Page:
Snapshots —Alan Franciscus, Editor-in-Chief

Abstract: Hepatitis C Virus Antibody Positivity and Predictors Among Previously Undiagnosed Adult Primary Care Outpatients: Cross-Sectional Analysis of a Multisite Retrospective Cohort Study—B. Smith et al.
  Source: Clin Infect Dis. 2015 Jan 16. pii: civ002. [Epub ahead of print]

Prior to ‘Baby Boomer’ age-based testing the Centers for Disease Control and Prevention (CDC) recommended that everyone with specific risk factors should be tested for hepatitis C antibodies.  The current study analyzed data between 2005 and 2010 in 4 primary care service sites.  The records included people who had no documented evidence of a prior diagnosis of hepatitis C. 

There were 209,076 patients observed for 5 months—17,464 patients were tested for HCV—6.4% (1,115 people) tested as HCV antibody positive.  Factors associated with a positive HCV antibody test were injection drug use, 1945-1965 birth-cohort (Baby Boomers), and elevated ALT enzymes.  The researchers commented that, “In these outpatient primary settings risk-based testing may have missed 4 of 5 newly enrolled patients” who were HCV antibody positive.
 
Editorial Comment:  Age-based testing has been slow to catch on.  Hopefully, this study will help to dispel the naysayers and speed up the implementation of testing.  Just imagine if we could get all those undiagnosed people identified and into medical care, management and treatment.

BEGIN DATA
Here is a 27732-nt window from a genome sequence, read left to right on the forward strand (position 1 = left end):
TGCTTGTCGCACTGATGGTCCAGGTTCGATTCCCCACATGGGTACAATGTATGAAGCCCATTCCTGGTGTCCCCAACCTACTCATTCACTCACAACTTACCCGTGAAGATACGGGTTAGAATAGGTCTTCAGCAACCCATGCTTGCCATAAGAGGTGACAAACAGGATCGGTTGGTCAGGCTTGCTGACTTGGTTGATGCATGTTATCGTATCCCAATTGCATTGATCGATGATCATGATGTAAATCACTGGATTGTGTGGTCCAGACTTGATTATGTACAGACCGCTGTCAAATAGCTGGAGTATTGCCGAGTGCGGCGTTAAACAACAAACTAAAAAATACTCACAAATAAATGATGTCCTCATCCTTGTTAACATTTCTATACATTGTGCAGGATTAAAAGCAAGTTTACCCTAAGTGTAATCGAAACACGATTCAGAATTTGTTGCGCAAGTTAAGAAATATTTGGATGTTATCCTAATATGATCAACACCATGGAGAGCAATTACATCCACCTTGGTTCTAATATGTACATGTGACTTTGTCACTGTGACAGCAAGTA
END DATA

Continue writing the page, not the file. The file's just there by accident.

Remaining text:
Abstract:  Interferon therapy in hepatitis C leading to chronic type 1 diabetes—T Zornitzki et al.
  Source:  World J Gastroenterol. 2015 Jan 7;21(1):233-9. doi: 10.3748/wjg.v21.i1.233.

Interferon-based therapy is known to exacerbate some autoimmune diseases. A recent study reviewed published data from 1992 to December 2013 to see if there was a correlation between interferon treatment and type1 diabetes. 

Type 1 diabetes is an autoimmune disease—that is the body’s immune system attacks the pancreas and prevents it from producing insulin to process carbohydrates or sugars.  Type 1 diabetes patients must inject insulin to process the sugars. 

One hundred and seven cases of type 1 diabetes were identified.  This meant that interferon treatment increased the risk of type 1diabetes by 10 to18-fold compared to the general population developing type 1 diabetes.  The patients diagnosed with type 1 diabetes required insulin therapy.  Most of the patients (105 of 107 patients) continued to take insulin permanently (at year 4 of follow-up).
 
Editorial Comment:  This is the first study that has found an association between interferon therapy and type 1 diabetes.  If people did develop type 1 diabetes or another autoimmune disease during or right after treatment and didn’t know the reason, interferon may very well be the cause.  Thankfully, we now have interferon-free therapies so we don’t have to worry about these types of treatment-related auto-immune conditions. 

http://hcvadvocate.org/news/newsLetter/2015/advocate0215_mid.html#5

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